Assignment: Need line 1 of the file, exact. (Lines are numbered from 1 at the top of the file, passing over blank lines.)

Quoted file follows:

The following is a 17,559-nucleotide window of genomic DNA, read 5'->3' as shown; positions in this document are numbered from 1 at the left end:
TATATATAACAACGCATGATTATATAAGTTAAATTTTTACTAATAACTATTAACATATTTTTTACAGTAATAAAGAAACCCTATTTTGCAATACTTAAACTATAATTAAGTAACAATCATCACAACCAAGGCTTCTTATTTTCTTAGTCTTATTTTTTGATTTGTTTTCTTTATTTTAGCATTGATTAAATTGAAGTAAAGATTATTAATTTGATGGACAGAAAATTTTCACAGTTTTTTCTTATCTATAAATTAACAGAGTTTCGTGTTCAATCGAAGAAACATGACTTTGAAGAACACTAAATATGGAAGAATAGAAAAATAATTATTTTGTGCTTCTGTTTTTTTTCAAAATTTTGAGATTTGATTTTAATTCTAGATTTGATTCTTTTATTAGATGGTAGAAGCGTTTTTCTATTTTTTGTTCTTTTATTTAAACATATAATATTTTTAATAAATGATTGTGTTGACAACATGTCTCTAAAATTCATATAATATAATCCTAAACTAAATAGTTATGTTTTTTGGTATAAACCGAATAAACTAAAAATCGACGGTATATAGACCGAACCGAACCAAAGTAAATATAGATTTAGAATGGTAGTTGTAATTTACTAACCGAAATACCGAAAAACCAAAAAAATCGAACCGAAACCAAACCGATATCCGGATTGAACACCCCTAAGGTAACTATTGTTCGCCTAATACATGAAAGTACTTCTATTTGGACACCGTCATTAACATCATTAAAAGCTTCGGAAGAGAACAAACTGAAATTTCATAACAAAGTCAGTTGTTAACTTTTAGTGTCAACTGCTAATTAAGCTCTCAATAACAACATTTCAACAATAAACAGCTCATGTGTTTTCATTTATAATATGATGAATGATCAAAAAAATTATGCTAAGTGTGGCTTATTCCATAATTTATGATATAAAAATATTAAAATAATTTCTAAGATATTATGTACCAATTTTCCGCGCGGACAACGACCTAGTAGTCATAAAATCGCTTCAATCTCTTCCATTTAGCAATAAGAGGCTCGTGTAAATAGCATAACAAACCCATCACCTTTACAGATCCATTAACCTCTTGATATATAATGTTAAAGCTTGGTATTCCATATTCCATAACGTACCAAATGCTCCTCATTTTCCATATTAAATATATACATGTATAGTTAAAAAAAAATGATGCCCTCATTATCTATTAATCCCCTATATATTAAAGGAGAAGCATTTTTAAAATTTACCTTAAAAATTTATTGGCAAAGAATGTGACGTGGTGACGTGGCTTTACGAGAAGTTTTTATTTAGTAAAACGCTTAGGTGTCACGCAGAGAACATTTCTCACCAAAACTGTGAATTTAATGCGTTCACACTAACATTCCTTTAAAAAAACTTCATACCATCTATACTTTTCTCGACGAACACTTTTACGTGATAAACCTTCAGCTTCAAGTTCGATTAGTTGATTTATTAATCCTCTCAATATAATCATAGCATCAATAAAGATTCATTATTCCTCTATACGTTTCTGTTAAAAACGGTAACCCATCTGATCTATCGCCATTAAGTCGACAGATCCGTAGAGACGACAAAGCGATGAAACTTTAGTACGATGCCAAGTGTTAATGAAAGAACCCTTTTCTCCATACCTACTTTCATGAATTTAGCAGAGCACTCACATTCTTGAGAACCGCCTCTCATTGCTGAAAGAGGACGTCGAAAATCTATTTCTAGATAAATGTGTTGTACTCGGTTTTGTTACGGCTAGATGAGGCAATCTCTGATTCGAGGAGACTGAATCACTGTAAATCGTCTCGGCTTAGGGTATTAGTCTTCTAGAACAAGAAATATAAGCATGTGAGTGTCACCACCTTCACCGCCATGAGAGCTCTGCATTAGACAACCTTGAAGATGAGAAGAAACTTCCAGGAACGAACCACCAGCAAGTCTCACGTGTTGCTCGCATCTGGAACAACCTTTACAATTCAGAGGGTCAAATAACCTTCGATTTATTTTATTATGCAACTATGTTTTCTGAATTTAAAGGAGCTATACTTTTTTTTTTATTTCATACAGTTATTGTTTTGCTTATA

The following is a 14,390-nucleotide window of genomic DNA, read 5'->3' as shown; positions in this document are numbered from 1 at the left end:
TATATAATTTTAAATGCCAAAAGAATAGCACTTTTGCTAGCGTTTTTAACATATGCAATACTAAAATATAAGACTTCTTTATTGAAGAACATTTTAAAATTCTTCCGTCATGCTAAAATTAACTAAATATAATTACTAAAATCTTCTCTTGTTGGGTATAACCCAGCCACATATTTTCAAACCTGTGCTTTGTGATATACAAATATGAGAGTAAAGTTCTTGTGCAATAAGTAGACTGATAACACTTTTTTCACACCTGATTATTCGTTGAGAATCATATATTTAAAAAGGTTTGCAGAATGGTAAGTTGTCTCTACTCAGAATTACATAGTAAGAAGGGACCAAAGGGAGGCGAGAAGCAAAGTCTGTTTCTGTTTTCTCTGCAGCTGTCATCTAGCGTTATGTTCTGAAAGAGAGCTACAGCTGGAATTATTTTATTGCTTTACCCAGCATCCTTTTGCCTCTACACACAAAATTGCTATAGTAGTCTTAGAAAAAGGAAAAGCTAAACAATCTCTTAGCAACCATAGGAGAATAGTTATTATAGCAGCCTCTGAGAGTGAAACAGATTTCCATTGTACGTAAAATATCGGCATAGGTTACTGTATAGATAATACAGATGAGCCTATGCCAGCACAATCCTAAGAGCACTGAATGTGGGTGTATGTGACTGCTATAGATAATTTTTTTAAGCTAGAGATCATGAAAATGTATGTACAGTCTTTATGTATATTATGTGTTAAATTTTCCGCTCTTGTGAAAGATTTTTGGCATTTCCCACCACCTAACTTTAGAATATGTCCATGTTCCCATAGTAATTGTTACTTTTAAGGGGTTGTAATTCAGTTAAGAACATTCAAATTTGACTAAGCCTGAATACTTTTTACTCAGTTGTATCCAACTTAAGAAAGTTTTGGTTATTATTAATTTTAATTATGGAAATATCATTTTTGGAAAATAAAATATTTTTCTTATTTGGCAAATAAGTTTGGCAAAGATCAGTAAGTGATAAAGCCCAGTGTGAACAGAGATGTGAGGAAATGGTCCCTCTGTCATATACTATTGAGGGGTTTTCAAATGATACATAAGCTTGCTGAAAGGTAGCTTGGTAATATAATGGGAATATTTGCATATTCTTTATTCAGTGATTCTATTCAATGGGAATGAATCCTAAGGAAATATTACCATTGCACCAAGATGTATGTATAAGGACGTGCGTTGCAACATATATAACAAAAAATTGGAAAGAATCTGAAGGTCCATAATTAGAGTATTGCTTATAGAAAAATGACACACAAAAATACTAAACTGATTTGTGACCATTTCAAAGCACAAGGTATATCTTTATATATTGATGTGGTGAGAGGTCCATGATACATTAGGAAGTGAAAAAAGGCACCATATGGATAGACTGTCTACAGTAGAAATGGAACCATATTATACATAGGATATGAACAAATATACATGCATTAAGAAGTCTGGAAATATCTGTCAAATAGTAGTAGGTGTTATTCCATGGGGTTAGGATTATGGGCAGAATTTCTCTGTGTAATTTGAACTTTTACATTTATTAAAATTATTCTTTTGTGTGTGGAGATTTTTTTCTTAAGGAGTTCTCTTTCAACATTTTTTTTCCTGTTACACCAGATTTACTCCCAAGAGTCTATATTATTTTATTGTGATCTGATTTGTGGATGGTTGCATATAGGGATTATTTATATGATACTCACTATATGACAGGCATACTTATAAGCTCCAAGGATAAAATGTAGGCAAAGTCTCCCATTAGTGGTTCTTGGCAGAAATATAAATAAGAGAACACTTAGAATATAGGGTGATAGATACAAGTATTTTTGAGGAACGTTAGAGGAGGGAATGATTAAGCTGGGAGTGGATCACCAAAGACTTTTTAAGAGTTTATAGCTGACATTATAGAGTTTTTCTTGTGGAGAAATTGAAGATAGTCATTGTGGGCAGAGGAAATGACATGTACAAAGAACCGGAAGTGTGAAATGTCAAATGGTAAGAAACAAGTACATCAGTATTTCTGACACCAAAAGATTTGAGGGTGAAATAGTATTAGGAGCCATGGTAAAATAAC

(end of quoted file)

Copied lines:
The following is a 17,559-nucleotide window of genomic DNA, read 5'->3' as shown; positions in this document are numbered from 1 at the left end: